Since then, the CCFC has continued its efforts to call out devices and toys that may infringe children’s privacy, from smartwatches and robot companions to Facebook’s plans for a Messenger Kids app for families to use for chatting.

If we’re worried about smart devices made for children, shouldn’t we be even more worried about children using devices meant for adults? Yet both Amazon and Google have explicitly positioned their smart speakers as family friendly devices through the “skills” (Amazon) and “actions” (Google) that are these devices’ equivalent of smartphone apps.

In August 2017, Amazon launched a series of “kid skills”for its Alexa voice-assistant and Echo speakers, working with Sesame Street, Nickelodeon, and other companies to create them. Parental consent was part of the process of getting them to work; by October, the company was offering a $250,000 prize fund for developers who made the best examples.

Google followed suit in October 2017, releasing more than 50 children’s games, activities, and stories for its Google Assistant and Google Home, inviting kids to say, “OK Google. Play Mickey Mouse Adventure / Talk to What’s My Justice League Super Hero / Play Sports Illustrated Kids Trivia,” and other actions.

My, Um, Parenting Strategy

I’m fascinated by the potential of all this: family games (there’s already an educational board game where Alexa plays compère), interactive stories, and learning experiences, for example. There will be developers who have made it their mission to ignite children’s imaginations through voice-controlled experiences, and I’d love my boys to be able to benefit.

I also have a creeping sense that voice, as much as touch, will be a very important interface in the future. Isn’t it a good thing if my sons are learning how to interact with these kinds of devices now to prepare them for whatever machines they’ll be speaking to as adults? Preparation can also involve learning about how these devices’ privacy settings work and how the tech companies behind them deal with our personal data.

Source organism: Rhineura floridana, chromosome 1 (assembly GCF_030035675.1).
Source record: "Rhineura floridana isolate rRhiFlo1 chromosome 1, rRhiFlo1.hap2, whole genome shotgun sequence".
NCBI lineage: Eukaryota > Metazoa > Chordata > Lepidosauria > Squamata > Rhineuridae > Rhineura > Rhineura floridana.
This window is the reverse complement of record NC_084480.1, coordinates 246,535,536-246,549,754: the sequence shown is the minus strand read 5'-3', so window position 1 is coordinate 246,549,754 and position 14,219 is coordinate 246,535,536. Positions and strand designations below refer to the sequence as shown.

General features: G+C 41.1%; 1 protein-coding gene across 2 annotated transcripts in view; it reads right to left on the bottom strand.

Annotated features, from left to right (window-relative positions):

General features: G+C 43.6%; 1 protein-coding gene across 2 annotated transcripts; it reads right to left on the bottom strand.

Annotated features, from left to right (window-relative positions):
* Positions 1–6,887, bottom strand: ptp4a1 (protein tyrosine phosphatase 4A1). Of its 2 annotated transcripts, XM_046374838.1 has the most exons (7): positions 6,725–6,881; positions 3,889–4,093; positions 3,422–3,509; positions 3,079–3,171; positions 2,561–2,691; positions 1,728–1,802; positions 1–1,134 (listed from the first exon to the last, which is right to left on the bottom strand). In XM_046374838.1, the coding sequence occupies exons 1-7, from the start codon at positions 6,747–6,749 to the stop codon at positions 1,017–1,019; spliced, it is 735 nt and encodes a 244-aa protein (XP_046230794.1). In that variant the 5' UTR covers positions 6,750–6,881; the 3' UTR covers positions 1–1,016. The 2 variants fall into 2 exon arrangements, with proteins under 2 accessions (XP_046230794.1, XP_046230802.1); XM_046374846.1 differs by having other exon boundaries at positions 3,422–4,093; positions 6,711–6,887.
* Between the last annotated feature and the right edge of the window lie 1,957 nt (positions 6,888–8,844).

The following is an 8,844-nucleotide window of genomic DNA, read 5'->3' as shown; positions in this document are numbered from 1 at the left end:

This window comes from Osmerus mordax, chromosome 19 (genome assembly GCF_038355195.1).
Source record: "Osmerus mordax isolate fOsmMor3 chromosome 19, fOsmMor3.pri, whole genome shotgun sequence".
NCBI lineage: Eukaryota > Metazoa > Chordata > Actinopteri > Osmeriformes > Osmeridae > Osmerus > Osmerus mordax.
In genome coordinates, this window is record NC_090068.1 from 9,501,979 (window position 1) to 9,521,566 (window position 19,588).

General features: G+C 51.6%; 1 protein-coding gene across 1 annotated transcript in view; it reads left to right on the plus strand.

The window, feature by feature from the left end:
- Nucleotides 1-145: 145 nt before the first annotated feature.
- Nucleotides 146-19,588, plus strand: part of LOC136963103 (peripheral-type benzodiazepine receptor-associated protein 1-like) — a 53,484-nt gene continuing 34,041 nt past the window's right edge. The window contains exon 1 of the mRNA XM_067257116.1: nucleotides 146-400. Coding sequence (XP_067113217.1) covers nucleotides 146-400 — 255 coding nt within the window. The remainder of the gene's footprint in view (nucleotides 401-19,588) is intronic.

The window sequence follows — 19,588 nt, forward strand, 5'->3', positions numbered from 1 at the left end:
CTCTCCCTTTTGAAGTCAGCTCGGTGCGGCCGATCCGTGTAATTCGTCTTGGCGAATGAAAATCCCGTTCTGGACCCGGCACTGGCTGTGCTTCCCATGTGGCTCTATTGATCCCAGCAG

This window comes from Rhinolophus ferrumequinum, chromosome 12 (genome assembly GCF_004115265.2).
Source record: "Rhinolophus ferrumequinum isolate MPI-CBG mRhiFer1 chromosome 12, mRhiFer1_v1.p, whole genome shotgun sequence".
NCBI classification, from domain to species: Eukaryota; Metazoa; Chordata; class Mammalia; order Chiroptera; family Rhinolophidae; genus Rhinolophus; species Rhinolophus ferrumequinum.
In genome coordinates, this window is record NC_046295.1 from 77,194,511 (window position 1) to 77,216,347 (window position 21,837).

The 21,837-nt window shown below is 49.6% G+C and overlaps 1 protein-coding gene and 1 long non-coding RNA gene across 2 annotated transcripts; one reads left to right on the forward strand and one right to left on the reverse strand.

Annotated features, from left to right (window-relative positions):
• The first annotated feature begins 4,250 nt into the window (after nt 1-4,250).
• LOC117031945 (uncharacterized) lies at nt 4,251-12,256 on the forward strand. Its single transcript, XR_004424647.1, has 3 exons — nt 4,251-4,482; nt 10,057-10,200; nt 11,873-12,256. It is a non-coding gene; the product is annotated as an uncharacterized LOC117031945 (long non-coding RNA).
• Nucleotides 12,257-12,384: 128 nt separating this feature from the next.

For this parent, that starts with learning those lessons myself. I recommend starting with this Wired article about what Echo and Google Home do with your voice data, or this Gizmodo piece about locking down privacy settings on your devices. CNET has a good primer on HomePod settings to change if you have one in a family setting.

Getting on top of the privacy settings, and then exploring what these smart speakers and their skills/actions can do with my children — rather than simply buying them a bedroom device and letting them figure it out — is the path I’ve chosen for now.

This is part of my slightly fuzzy parenting strategy where there are some things I don’t want my kids doing on their own just yet, but I want to talk about and experience them together ahead of that time to encourage healthy (and sometimes skeptical) attitudes toward technology on their part.

It’s the same with Snapchat and Instagram: apps my sons are still too young for, yet they know and are curious about them. Rather than a blanket don’t-even-mention-them ban on these apps, I’m showing them my feeds, letting them play with the filters and silly effects, and talking about how these apps work and some of the pitfalls to avoid — from judging your value by your number of likes to having snaps go public that you thought were private.

It takes time and effort, but that’s been my experience with pretty much everything when it comes to responsible parenting.

So, sorry, kids, no smart speaker by your bedside just yet. But this is a new technology we will continue to experience together as it develops and have the conversations that will hopefully help you make the right decisions about these devices as you grow older.